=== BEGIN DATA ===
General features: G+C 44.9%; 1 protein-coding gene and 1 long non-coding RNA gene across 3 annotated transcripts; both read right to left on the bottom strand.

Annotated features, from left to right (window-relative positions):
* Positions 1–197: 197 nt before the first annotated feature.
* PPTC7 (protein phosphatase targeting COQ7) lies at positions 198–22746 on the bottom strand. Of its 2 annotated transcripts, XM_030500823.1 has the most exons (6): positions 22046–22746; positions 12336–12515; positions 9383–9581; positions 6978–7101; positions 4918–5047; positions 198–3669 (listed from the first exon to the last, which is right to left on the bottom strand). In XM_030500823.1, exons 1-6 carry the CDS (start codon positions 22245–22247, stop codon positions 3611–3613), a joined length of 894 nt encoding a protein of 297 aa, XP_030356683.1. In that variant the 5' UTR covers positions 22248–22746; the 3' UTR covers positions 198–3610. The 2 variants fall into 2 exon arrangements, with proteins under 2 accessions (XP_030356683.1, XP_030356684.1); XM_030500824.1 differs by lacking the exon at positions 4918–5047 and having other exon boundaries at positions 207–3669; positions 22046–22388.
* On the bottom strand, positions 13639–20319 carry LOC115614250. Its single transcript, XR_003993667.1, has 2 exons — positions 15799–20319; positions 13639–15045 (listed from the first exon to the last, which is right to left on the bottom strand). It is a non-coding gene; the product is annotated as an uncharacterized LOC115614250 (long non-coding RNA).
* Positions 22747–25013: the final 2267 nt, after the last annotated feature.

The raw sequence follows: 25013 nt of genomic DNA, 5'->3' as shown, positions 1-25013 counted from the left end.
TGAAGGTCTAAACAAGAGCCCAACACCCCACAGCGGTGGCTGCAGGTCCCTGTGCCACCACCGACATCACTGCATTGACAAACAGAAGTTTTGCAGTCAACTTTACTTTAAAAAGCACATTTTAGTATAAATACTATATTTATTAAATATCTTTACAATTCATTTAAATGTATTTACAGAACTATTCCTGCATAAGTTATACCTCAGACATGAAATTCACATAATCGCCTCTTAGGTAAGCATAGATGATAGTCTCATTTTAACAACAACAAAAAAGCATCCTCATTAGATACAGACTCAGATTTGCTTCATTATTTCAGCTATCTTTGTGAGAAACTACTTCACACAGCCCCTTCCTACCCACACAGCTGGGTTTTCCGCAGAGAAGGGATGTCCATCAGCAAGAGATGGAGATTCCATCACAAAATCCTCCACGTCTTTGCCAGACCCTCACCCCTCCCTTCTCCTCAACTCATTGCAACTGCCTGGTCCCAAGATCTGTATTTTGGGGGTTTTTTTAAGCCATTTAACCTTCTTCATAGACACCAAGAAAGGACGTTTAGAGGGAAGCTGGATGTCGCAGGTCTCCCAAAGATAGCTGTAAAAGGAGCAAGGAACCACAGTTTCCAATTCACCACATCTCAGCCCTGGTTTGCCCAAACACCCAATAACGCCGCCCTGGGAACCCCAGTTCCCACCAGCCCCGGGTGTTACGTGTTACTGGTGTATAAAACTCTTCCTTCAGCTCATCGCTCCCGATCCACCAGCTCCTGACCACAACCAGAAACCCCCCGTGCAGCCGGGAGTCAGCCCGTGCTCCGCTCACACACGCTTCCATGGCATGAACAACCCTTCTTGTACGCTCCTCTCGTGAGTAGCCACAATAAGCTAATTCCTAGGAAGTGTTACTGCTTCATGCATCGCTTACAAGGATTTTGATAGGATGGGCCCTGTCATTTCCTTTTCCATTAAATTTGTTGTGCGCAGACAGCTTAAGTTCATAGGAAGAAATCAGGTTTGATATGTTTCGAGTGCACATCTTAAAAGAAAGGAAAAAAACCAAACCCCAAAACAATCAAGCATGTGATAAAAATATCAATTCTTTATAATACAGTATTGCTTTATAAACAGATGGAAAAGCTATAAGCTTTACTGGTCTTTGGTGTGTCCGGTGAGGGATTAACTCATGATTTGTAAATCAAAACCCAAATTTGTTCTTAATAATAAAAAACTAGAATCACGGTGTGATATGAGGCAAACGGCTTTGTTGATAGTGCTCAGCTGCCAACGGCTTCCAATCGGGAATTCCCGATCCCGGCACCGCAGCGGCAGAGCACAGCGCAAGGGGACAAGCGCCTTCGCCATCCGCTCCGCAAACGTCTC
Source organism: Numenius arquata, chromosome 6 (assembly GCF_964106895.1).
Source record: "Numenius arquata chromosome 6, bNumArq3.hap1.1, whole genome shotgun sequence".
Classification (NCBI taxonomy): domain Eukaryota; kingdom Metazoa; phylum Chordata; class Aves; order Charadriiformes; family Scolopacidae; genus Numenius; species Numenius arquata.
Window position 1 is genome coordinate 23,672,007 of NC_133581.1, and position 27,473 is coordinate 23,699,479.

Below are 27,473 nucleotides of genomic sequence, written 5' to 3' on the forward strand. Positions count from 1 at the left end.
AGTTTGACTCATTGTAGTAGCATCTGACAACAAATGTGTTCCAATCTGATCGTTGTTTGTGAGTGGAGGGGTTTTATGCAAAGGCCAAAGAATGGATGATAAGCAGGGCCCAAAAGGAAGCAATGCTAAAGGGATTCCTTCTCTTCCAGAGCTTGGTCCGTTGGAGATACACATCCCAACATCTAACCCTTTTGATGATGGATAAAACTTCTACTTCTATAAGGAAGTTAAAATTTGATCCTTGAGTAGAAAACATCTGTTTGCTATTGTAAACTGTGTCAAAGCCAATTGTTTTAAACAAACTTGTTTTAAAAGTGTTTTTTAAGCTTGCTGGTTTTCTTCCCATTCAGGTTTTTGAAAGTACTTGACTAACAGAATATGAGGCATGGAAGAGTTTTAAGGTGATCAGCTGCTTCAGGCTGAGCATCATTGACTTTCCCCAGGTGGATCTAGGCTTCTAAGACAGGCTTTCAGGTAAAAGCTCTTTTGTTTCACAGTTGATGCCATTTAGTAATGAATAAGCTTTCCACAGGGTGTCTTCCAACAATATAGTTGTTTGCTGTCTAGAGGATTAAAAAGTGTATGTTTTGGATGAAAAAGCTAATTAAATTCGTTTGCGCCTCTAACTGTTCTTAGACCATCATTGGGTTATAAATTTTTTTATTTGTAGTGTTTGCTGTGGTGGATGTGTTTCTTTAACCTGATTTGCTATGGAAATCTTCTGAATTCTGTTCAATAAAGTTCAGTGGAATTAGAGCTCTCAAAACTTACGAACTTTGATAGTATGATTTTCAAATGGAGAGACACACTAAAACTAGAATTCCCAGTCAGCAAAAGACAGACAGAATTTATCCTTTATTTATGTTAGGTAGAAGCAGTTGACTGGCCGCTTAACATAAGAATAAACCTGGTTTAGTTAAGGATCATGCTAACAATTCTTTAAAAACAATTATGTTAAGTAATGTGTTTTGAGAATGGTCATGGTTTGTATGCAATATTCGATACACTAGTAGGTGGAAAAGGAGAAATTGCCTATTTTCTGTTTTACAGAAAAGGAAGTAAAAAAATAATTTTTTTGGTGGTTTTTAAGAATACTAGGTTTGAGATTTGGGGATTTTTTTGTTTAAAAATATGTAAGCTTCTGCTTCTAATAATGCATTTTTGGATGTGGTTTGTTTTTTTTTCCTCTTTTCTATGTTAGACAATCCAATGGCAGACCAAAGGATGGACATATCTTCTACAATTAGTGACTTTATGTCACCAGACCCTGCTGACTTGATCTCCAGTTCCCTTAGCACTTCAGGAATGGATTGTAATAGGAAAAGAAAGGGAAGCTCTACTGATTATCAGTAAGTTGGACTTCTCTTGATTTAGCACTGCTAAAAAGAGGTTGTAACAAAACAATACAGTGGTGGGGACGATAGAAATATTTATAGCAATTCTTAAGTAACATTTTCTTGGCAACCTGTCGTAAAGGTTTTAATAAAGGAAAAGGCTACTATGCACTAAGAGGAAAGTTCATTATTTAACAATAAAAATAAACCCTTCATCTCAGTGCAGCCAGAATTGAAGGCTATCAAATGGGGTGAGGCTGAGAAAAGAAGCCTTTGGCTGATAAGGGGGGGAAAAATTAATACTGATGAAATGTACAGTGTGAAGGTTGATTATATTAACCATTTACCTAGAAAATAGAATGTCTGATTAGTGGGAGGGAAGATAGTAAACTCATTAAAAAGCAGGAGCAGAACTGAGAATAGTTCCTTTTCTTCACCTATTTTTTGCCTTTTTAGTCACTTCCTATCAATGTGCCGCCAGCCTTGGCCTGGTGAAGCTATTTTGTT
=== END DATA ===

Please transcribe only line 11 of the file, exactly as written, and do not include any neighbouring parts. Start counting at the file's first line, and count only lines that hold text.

Classification (NCBI taxonomy): domain Eukaryota; kingdom Metazoa; phylum Chordata; class Aves; order Charadriiformes; family Scolopacidae; genus Numenius; species Numenius arquata.